How Vulnerable We Really Are. (Flooding)

As you search for answers on how to prepare yourself for disasters and emergencies think hard about the scenarios you may face.  We all go about our day with varying levels of thought toward the weather.  We get on elevators and talk about the weather. But how much do we really think about the the warnings that are given during the forecasts.  Severe storm warnings and flash flood warnings are important issues to focus on.  This means that you have to also be aware of the area you live in or are traveling through.  How many times do you hear about or see people trapped in their car as they attempt to drive through standing water? You see boy scouts trapped in remote areas by flood waters. You see people trapped on their roof because of flood waters.

And where are the emergency supplies we gathered before the big storm when the flood waters rise?  Below the flood waters.  Having knowledge of the floodplain is very important.  Find out if you work, live in or near a flood plain and plan accordingly.  The government (rightly so) tells us to plan to be on our own for three days when the big one hits.  So in the case of flooding three days of supplies will do no good if you are in or near the flood plain.  Take your supplies to higher ground.


About managingemergencies

I am a professional consultant with 30 years of experience in managing emergencies. My background and skills gave me the foundation to start Systems Emergency Preparedness Consultants. If you need preparedness training or would like to have a preparedness discussion for your employees contact me via email at I held various positions in the Prince George's County Fire/EMS Department until I retired in 2007. As a emergency planner and trainer in the Prince George's County Office of Homeland Security I planned exercises and training for government agencies and citizens groups. I was appointed Fire Chief of the Prince George's County Fire/EMS Department in 2009. I started Systems Emergency Preparedness Consultants in June of that year. I had the opportunity to become the Assistant Fire Chief - Operations of the District of Columbia Fire/EMS Department and served for a year as the Interim Fire Chief. I am a trained mediator, mediator team leader and trainer. I also served as the Fire/EMS Department Equal Employment Opportunity Officer.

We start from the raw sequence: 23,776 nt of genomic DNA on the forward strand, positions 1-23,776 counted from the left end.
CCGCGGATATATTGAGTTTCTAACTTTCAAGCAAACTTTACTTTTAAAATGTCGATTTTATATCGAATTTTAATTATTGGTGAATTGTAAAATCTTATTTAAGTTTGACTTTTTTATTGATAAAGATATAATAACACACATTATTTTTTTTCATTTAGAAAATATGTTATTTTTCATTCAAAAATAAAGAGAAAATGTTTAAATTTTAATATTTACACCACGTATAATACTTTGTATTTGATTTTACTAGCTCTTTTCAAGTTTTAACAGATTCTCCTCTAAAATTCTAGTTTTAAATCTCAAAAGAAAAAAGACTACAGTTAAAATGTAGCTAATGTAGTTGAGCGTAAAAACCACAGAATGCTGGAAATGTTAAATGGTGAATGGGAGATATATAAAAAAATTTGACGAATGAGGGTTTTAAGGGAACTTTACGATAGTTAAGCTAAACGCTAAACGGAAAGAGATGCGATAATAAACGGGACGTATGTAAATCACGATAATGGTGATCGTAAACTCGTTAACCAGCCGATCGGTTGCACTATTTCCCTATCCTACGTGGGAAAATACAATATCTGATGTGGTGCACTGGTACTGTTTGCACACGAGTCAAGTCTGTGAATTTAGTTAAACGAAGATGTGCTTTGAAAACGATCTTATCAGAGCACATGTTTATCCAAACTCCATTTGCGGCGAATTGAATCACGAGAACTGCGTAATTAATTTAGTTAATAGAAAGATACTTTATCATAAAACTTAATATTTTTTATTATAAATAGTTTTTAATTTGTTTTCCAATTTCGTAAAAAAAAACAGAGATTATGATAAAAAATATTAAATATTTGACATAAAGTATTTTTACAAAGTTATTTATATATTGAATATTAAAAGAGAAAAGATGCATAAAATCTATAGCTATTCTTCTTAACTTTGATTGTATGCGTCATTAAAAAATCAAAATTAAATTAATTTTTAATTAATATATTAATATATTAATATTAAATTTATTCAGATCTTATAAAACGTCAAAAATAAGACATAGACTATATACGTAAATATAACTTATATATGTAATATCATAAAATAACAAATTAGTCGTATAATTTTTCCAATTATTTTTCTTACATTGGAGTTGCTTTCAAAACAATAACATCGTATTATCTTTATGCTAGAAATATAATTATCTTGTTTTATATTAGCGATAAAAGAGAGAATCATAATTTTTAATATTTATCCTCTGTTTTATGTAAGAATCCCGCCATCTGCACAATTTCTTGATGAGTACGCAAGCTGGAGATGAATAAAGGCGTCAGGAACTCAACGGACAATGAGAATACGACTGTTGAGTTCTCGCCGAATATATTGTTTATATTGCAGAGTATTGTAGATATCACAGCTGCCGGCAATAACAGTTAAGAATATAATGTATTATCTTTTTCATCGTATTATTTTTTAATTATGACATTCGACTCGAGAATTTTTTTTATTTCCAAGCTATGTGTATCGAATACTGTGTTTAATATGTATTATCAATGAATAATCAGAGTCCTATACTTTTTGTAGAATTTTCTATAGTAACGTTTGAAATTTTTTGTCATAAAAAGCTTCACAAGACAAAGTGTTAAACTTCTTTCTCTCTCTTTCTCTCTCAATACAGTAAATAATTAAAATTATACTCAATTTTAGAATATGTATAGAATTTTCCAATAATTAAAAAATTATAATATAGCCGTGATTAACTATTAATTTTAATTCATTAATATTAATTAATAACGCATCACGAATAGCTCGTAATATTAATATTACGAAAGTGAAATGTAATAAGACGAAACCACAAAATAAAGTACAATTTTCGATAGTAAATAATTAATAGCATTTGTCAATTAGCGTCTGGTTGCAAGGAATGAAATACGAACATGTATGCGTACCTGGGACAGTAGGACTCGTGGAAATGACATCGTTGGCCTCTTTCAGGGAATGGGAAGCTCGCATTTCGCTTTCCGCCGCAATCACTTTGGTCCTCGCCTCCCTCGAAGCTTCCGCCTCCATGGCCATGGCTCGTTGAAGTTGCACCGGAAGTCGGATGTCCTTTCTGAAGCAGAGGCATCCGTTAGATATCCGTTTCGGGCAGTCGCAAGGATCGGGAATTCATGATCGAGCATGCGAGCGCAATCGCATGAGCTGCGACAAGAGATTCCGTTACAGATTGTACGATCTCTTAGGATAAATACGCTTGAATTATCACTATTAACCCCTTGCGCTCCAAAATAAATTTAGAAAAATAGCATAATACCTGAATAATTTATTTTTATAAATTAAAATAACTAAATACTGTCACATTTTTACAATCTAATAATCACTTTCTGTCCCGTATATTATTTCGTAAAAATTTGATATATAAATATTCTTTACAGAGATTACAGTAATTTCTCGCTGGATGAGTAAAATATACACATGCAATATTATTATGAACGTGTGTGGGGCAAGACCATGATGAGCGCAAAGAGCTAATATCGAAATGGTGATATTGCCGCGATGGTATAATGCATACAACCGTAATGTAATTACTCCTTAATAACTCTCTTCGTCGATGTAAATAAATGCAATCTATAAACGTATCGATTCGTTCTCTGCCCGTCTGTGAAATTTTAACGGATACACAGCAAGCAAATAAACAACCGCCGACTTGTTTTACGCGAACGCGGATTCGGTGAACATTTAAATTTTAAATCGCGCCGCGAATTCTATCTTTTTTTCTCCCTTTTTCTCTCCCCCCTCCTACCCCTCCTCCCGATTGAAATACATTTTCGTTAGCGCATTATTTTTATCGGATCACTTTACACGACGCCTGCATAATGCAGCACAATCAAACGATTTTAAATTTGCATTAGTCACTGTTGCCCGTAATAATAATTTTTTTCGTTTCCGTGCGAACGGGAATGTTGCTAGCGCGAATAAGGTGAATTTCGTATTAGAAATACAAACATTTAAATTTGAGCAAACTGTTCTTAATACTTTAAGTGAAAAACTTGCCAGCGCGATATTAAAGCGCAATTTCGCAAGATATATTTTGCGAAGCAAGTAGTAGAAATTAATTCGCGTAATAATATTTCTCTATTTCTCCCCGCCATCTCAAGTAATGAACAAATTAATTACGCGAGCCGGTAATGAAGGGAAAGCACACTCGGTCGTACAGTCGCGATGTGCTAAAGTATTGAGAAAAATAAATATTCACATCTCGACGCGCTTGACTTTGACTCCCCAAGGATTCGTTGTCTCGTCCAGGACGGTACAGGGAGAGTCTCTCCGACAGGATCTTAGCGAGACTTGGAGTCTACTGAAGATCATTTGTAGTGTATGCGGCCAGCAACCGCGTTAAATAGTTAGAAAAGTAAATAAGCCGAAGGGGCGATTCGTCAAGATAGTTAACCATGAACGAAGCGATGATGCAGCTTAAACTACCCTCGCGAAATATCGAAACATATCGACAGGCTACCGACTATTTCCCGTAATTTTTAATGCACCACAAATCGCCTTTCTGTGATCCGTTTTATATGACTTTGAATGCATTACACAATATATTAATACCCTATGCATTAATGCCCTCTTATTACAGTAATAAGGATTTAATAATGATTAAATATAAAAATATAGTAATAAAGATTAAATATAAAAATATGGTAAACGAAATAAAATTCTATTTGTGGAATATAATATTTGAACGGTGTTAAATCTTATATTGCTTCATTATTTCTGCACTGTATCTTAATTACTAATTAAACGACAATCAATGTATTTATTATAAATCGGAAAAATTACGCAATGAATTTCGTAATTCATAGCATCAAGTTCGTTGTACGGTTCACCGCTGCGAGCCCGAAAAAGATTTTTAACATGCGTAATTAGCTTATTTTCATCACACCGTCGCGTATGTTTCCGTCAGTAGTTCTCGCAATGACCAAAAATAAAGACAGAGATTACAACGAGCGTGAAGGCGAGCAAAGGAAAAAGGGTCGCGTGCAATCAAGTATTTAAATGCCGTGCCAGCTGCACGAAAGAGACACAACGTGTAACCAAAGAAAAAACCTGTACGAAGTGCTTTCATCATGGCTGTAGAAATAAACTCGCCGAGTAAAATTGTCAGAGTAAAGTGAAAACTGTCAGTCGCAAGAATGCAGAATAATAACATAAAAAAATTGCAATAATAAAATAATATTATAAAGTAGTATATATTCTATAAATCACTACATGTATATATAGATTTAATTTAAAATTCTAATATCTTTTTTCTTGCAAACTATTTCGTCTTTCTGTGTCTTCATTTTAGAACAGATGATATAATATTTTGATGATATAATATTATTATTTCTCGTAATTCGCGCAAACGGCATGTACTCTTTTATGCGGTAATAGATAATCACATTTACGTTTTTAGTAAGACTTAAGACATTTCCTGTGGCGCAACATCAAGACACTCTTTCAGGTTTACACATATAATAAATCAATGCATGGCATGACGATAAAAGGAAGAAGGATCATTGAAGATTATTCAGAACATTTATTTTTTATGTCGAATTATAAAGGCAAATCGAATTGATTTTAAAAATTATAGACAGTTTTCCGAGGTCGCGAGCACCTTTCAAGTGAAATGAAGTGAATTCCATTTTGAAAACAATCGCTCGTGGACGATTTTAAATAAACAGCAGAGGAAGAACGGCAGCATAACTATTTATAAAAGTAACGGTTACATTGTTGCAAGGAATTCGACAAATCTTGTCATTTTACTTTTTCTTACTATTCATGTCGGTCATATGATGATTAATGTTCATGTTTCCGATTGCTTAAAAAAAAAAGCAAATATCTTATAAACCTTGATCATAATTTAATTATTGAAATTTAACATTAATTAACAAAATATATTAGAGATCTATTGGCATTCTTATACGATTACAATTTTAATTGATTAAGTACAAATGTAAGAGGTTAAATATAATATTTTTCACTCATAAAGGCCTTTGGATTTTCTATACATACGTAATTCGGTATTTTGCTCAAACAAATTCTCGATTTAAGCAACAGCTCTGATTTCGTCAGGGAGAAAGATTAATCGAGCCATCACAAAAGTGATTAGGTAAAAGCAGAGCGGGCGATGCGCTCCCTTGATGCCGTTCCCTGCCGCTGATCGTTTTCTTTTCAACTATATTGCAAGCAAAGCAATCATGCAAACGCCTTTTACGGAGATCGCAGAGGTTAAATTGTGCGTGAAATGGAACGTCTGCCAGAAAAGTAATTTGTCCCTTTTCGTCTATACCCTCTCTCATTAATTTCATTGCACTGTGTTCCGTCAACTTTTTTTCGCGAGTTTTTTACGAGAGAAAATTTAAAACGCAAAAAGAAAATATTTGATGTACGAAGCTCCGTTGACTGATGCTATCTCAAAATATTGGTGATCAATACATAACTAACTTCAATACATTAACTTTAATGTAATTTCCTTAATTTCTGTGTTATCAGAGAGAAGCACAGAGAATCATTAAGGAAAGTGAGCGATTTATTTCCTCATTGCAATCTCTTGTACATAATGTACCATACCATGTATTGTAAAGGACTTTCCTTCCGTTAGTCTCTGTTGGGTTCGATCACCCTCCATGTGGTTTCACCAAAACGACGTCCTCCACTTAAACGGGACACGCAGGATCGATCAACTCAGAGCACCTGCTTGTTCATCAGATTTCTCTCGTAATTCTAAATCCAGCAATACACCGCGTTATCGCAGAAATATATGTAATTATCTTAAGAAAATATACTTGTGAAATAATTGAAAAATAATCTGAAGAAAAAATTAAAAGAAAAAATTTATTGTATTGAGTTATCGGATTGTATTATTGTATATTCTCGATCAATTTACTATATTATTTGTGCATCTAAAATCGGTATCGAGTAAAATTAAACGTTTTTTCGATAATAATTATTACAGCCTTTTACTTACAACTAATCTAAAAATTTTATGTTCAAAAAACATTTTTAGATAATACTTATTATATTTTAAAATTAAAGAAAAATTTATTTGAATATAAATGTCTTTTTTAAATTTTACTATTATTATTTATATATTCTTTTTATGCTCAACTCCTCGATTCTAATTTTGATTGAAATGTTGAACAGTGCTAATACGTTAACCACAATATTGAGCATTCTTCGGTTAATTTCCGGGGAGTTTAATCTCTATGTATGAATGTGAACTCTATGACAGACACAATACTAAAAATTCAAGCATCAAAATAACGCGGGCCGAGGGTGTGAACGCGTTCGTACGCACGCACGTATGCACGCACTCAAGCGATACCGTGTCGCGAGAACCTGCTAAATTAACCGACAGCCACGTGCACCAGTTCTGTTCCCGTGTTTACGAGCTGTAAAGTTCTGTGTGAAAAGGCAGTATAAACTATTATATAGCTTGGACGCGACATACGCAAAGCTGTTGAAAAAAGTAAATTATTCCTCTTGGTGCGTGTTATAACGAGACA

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6 Responses to How Vulnerable We Really Are. (Flooding)

  1. iPhone says:

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  2. Rim says:

    If I were to pick my article of the year, it would be yours. Is there an award for that? Anyway, I enjoy reading your kind of writing. You��re interesting and intelligent. Thanks for sharing.

  3. Thanks, I am not sure about the RSS issue.

  4. Thanks, I hope to help people be prepared for all emergencies.

  5. I appreciate you checking this information out. I wanted to give people something practical to do when confronted with this threat.

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